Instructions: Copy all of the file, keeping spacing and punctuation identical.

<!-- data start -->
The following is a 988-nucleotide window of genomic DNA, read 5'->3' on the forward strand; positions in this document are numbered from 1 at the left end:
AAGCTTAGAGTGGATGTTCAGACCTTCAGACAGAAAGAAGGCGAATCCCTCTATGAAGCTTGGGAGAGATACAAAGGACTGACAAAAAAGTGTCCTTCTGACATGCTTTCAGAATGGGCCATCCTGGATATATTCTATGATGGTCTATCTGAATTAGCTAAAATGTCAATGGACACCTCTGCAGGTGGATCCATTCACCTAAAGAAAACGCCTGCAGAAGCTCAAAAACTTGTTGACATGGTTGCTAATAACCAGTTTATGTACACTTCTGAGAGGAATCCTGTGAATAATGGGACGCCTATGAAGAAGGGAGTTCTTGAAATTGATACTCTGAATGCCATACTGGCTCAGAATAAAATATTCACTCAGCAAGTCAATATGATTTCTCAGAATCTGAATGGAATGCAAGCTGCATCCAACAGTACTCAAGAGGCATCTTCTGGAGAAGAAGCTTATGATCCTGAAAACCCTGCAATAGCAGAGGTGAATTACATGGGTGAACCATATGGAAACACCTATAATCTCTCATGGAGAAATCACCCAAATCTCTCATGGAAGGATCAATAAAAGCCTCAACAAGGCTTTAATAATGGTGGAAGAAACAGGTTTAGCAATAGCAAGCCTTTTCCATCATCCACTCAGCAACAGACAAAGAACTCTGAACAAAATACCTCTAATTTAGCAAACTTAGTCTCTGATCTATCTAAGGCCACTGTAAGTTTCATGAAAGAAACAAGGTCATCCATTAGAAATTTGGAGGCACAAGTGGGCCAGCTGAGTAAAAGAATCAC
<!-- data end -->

The following is a 988-nucleotide window of genomic DNA, read 5'->3' on the forward strand; positions in this document are numbered from 1 at the left end:
AAGCTTAGAGTGGATGTTCAGACCTTCAGACAGAAAGAAGGCGAATCCCTCTATGAAGCTTGGGAGAGATACAAAGGACTGACAAAAAAGTGTCCTTCTGACATGCTTTCAGAATGGGCCATCCTGGATATATTCTATGATGGTCTATCTGAATTAGCTAAAATGTCAATGGACACCTCTGCAGGTGGATCCATTCACCTAAAGAAAACGCCTGCAGAAGCTCAAAAACTTGTTGACATGGTTGCTAATAACCAGTTTATGTACACTTCTGAGAGGAATCCTGTGAATAATGGGACGCCTATGAAGAAGGGAGTTCTTGAAATTGATACTCTGAATGCCATACTGGCTCAGAATAAAATATTCACTCAGCAAGTCAATATGATTTCTCAGAATCTGAATGGAATGCAAGCTGCATCCAACAGTACTCAAGAGGCATCTTCTGGAGAAGAAGCTTATGATCCTGAAAACCCTGCAATAGCAGAGGTGAATTACATGGGTGAACCATATGGAAACACCTATAATCTCTCATGGAGAAATCACCCAAATCTCTCATGGAAGGATCAATAAAAGCCTCAACAAGGCTTTAATAATGGTGGAAGAAACAGGTTTAGCAATAGCAAGCCTTTTCCATCATCCACTCAGCAACAGACAAAGAACTCTGAACAAAATACCTCTAATTTAGCAAACTTAGTCTCTGATCTATCTAAGGCCACTGTAAGTTTCATGAAAGAAACAAGGTCATCCATTAGAAATTTGGAGGCACAAGTGGGCCAGCTGAGTAAAAGAATCAC